FEW icons of UK motoring are as enduring as the Mini – but since 2001, the brand’s incredibly popular cars have been designed and built by German manufacturer BMW.
Is that a problem? Not at all, says Mini, which has just launched its facelifted hatch and convertible range – featuring most notably a bold set of tail lights with an eye-catching Union Flag design.
‘We are really proud to be British,’ said Sandra Meier, product manager for Mini. ‘The Union Jack is perfect to show this.’
Although top management remains in Munich, Mini’s day-to-day operations take place at its Cowley plant near Oxford, where its hatch and convertible models are built and exported worldwide.
The plant employs more than 4,000 staff and is even a popular tourist attraction, welcoming over 20,000 visitors on its official tour in 2017.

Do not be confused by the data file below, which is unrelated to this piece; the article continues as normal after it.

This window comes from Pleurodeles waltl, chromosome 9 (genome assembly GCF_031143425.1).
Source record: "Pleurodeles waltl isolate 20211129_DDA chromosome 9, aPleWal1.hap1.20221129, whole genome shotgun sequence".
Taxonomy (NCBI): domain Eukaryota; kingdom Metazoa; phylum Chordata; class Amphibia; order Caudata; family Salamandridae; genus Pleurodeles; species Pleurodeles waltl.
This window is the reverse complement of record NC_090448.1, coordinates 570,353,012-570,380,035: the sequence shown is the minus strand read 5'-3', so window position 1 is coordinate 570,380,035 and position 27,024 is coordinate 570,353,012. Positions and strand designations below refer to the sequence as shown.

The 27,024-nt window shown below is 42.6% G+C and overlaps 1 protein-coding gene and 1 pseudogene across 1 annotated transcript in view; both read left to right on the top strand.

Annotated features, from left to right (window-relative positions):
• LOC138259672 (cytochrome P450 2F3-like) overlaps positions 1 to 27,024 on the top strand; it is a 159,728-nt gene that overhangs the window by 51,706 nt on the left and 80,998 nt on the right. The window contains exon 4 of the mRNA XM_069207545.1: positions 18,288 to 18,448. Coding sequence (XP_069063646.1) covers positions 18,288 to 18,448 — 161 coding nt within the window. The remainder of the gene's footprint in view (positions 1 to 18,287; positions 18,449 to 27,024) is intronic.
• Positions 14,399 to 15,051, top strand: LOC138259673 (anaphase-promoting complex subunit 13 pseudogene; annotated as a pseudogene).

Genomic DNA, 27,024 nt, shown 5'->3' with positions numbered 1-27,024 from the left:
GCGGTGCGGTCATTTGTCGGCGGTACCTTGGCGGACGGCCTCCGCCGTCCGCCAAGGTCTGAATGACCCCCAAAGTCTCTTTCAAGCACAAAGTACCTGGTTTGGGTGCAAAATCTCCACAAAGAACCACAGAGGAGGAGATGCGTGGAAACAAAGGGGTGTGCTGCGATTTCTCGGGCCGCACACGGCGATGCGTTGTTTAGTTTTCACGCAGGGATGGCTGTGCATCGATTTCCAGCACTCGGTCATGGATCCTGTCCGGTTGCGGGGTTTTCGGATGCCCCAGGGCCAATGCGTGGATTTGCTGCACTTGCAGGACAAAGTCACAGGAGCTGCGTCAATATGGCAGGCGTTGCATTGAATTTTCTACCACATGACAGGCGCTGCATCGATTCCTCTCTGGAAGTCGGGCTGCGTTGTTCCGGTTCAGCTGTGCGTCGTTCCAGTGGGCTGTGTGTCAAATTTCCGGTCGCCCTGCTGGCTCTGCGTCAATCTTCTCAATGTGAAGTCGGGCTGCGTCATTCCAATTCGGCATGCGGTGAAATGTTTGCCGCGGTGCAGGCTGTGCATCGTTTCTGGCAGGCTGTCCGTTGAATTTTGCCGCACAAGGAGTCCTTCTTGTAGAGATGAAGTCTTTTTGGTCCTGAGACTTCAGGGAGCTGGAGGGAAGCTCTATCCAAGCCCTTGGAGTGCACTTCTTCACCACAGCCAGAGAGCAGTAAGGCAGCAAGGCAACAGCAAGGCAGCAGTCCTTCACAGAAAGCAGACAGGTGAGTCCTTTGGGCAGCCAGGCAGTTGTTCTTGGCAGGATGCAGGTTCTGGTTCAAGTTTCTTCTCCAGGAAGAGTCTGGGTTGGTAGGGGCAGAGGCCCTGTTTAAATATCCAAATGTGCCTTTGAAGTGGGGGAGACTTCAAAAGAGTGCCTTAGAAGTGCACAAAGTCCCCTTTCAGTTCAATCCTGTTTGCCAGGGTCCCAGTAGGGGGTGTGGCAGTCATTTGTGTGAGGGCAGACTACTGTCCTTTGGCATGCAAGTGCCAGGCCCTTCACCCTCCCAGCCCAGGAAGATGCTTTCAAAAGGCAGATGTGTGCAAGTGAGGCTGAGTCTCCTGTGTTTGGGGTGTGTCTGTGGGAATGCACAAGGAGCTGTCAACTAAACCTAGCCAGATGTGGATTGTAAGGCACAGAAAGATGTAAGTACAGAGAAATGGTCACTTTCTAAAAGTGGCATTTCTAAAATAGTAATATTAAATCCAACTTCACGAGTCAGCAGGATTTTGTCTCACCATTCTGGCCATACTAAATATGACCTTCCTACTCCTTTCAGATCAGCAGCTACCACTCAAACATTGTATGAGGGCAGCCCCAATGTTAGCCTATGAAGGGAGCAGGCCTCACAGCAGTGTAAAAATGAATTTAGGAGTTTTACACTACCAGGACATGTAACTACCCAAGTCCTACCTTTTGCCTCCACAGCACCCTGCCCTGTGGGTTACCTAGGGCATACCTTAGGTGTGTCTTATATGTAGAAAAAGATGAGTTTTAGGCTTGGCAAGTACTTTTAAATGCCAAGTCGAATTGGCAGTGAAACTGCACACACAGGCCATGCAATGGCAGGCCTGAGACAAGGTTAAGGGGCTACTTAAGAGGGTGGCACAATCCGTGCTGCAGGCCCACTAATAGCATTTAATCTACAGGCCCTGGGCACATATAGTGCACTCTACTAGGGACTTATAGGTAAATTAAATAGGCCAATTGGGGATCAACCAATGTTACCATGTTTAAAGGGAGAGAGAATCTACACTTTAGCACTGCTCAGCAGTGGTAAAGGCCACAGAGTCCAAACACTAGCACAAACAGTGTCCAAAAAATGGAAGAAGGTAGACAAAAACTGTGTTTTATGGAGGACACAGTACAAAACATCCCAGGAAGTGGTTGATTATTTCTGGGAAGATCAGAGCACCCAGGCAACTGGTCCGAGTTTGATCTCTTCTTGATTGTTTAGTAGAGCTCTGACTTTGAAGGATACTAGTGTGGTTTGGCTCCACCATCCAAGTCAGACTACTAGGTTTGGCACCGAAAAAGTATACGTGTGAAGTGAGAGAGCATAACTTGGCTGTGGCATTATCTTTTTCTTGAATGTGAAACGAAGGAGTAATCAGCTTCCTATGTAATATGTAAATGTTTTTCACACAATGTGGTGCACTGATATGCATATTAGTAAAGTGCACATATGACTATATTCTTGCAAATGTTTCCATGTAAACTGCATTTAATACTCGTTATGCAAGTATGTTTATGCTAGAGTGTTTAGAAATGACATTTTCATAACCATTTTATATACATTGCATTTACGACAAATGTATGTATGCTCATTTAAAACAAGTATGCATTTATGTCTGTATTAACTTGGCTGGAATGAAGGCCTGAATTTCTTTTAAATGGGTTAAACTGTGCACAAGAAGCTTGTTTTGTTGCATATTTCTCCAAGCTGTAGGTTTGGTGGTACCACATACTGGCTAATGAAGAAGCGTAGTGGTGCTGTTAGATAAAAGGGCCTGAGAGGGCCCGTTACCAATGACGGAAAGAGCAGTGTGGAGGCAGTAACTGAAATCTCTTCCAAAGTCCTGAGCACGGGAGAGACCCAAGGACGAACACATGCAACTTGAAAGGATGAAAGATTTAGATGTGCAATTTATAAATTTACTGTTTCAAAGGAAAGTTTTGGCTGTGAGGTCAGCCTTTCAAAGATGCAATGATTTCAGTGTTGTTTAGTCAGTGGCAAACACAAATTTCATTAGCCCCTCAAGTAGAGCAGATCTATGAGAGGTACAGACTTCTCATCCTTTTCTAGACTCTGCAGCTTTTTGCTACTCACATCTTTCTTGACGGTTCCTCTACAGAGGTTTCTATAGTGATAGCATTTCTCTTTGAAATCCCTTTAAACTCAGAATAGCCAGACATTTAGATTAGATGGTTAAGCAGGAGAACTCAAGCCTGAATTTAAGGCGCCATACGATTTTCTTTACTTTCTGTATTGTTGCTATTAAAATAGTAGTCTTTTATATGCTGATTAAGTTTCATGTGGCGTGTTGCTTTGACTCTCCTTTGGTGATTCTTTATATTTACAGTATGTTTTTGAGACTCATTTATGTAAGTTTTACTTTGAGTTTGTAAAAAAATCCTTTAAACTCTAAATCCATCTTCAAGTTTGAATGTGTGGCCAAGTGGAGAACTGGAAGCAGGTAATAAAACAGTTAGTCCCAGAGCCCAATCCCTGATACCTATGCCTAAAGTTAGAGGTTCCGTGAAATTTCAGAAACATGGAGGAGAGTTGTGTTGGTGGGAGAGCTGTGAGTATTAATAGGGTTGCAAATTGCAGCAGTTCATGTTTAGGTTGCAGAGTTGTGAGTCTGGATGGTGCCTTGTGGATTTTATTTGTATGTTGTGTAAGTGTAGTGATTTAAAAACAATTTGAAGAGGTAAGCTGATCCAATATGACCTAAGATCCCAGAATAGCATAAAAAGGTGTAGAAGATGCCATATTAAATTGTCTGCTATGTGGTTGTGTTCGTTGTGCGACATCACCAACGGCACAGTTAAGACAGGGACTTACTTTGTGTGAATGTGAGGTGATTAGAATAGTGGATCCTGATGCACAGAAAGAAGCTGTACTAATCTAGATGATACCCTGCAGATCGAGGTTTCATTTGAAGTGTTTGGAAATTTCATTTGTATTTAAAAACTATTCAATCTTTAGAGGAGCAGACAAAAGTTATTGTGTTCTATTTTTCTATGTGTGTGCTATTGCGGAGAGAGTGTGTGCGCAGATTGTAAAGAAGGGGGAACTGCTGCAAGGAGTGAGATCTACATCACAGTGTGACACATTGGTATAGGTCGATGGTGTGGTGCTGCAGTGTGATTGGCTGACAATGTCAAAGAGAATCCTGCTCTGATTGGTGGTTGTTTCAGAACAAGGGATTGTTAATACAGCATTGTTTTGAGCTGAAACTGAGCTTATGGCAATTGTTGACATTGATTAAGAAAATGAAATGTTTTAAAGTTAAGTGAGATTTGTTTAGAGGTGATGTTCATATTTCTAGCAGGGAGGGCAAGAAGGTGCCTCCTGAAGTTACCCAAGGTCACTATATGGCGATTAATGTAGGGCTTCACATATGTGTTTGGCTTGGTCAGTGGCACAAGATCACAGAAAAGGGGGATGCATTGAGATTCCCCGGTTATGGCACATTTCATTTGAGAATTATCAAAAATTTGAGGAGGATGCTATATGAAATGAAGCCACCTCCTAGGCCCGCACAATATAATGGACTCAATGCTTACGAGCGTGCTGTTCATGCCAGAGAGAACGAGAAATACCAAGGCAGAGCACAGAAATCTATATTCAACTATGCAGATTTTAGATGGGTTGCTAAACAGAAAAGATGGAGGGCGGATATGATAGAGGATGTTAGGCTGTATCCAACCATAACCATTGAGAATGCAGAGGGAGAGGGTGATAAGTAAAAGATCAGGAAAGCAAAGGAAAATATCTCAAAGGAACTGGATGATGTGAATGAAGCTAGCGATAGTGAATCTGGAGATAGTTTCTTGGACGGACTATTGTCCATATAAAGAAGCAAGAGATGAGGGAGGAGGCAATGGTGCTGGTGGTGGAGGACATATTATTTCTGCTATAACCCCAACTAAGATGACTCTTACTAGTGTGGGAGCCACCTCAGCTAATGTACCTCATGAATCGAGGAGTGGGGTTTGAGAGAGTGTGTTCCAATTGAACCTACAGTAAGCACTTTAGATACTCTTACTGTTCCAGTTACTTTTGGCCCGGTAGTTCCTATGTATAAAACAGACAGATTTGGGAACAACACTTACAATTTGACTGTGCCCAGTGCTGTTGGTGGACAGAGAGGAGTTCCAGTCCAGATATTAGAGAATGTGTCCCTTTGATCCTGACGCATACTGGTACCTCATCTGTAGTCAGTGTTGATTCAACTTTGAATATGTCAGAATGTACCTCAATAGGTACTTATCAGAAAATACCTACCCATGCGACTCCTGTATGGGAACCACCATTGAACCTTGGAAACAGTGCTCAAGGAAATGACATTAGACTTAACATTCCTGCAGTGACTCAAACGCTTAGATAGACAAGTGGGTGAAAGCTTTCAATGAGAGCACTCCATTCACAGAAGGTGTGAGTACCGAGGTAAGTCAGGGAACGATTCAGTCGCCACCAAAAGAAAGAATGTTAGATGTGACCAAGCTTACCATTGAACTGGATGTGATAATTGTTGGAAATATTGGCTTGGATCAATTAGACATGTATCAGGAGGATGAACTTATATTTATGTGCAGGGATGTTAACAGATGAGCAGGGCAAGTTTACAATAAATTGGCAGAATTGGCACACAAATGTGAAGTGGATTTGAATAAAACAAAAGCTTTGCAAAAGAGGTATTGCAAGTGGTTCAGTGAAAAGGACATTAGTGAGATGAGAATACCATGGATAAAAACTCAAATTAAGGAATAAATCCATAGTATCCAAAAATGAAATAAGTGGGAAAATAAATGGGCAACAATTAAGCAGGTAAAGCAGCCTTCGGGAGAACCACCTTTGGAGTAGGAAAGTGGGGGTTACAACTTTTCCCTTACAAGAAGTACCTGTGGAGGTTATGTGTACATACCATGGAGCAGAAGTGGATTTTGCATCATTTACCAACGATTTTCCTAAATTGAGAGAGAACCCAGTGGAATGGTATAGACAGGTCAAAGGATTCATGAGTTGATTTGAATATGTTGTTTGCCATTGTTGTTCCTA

And despite Brexit, Mini looks set to continue building cars in the UK for as long as it can. ‘For us, it’s important that we build cars in Oxford,’ said Meier. ‘The UK is where Mini’s heart is, and it means the origins of the car are more authentic.’
The firm also operates plants in Swindon, Wiltshire, and Coleshill, Warwickshire, making body panels and petrol engines, while a plant in Born, in the Netherlands, caters for the larger Countryman and Clubman models.
The new Mini Electric will be built in Oxford as well as in China for the local market there.
The 2018 model year changes to the Mini haven’t just brought patriotic tail lights. The car’s design is ‘more crisp and precise’ says Meier – aided by a revised and simplified logo, LED lights all round, and the addition of 3D-printed personalisation options via the Mini Yours programme.
As for the Union Flags, they can be specified for the wheel centre caps, roof, indicator repeater surrounds, and even as part of a multi-coloured backlit panel on the dashboard.
‘Mini always used to have a rounded shape,’ said Meier. ‘The Union Jack’s straight lines are perfect. If anyone can do a design like this, Mini can.’
by Tom Wiltshire
On WorkshopMagazine.co.uk: Ford and Jaguar unite to create collaborative parking technology